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GWB ‘sick’ to his stomach over Jan. 6 riot, says Trump populist movement will ‘fritter over time’

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One of the peculiarities about former President George W. Bush centers on what he chooses to speak out on and what he decides to remain silent on.

Some argue that Bush’s silence throughout his presidency in the face of vile criticism from the left, to include the media, only emboldened them further, leading to a more toxic environment for the next Republican president, Donald Trump.

Either way, Bush did not hesitate to slam the Jan. 6 storming of the U.S. Capitol and denounce the “populist” movement at the root of that day’s events during an interview with the Texas Tribune.

“I can’t remember what I was doing, but … I was sick to my stomach … to see our nation’s Capitol being stormed by hostile forces,” he told the Tribune. “And it really disturbed me to the point where I did put out a statement, and I’m still disturbed when I think about it.”

“It undermines rule of law and the ability to express yourself in peaceful ways in the public square,” Bush added. “This was an expression that was not peaceful.”

Bush did not reference Trump in a Jan. 6 statement that read: “I am appalled by the reckless behavior of some political leaders since the election and by the lack of respect shown today for our institutions, our traditions, and our law enforcement.”

The former president is kicking off a promotional tour to plug book, “Out of Many, One: Portraits of America’s Immigrants,” a collection of stories and oil paintings that highlight the journey of America’s immigrants and the contributions they make.

Don’t anticipate the book to differentiate between legal and illegal immigrants — Bush is an advocate for immigration reform.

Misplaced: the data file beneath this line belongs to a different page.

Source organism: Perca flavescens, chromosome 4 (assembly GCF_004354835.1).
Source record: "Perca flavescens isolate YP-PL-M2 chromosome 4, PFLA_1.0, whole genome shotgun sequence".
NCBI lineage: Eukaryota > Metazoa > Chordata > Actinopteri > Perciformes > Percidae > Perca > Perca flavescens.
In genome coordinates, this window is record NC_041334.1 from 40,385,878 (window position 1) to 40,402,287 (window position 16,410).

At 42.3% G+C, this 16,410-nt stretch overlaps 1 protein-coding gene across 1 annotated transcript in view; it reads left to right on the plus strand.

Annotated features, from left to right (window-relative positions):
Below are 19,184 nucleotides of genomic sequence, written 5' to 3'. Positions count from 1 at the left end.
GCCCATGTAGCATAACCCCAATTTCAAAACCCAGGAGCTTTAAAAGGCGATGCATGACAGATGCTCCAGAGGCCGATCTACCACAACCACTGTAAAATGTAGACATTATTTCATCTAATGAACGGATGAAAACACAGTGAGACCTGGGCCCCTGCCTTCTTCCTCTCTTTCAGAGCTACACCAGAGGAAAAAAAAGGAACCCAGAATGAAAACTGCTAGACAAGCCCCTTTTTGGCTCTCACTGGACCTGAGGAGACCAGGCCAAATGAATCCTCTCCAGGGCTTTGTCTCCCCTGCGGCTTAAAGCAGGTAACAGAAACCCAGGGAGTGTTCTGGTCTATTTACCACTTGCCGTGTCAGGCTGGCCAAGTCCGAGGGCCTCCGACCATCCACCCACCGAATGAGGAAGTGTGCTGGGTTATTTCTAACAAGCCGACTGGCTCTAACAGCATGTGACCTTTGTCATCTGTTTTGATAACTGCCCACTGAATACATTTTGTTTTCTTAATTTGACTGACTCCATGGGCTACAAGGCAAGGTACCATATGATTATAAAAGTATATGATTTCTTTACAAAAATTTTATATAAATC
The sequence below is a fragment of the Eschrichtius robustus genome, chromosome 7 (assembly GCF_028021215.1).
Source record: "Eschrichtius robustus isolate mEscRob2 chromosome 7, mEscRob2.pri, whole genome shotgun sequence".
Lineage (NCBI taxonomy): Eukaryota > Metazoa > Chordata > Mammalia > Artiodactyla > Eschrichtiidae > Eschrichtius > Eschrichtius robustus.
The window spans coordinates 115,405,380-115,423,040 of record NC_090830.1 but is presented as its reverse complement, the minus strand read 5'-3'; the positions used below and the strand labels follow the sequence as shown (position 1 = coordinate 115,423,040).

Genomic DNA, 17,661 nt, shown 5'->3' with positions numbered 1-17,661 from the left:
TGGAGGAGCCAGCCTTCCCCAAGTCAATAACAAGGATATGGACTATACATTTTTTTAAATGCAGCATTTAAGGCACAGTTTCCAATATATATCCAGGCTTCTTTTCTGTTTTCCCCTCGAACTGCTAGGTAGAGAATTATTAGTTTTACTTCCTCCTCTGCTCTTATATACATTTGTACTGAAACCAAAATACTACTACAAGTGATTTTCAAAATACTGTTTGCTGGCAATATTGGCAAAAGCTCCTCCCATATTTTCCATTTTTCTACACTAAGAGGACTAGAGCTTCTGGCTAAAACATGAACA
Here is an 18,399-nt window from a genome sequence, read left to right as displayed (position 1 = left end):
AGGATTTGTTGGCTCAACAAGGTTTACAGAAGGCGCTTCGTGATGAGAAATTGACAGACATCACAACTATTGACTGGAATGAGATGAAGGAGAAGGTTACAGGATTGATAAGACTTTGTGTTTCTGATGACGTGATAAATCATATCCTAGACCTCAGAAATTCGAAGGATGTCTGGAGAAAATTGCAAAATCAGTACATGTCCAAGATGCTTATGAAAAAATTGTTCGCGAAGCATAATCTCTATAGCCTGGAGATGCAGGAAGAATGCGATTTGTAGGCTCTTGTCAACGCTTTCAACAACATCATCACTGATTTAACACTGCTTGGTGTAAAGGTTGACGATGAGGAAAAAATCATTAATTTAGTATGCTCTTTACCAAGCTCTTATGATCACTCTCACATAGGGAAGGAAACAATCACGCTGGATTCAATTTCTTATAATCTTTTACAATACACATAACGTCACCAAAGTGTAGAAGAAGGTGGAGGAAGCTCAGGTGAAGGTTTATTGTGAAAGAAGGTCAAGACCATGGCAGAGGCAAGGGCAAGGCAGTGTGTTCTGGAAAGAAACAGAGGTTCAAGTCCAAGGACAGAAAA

“There needs to be an overhaul, which means that we need to get politics out of the system and get sober-minded people focusing on a) what’s best for our economy and b) what’s best for our country,” he said, adding that it’s “a political pipe dream” to try to send so many people back to their original countries.

“Rather than ignore the situation, we’ve got to address it, and I do believe there should be a path to citizenship,” Bush said. “I think Congress is going to have to be mindful that those who are undocumented don’t get to jump ahead of the line of those who are documented and have played by the rules.”

As for the record 81.2 million votes that 78-year-old President Joe Biden saw, over 12 million more than the record number of votes for Barack Obama, the first black president, Bush attributed this to the “vibrancy of democracy.”

“It shows the vibrancy of democracy,” he said. “That’s a telltale sign that people want to get engaged in the system and that they were willing to go vote.”

“Look, politics has always been rough … And right now we’re at a period of time, though, when there’s a lot of anger in the system, which then causes people to worry about the future of our democracy,” Bush noted. “I think it’s going to eventually work its way out of the system.”

The “anger” being a result of a populist movement that accounts for much of Trump’s support.

“History and the United States has shown these populist movements begin to fritter over time, and so I’m optimistic about democracy,” Bush said.

He shrugged off concerns about voting improprieties.

“I think the election, all elections have some kind of improprieties,” Bush said. “I think … the results of this election, though, were confirmed when Joe Biden got inaugurated as president.”

Pressed on whether the election was stolen, Bush replied, “No.”

More and more, Bush has shown no hesitancy in exposing his political class leanings.

He recently appeared with former Democratic Presidents Jimmy Carter, Bill Clinton, and Barack Obama in ads persuading people to get vaccinated.

Tom Tillison

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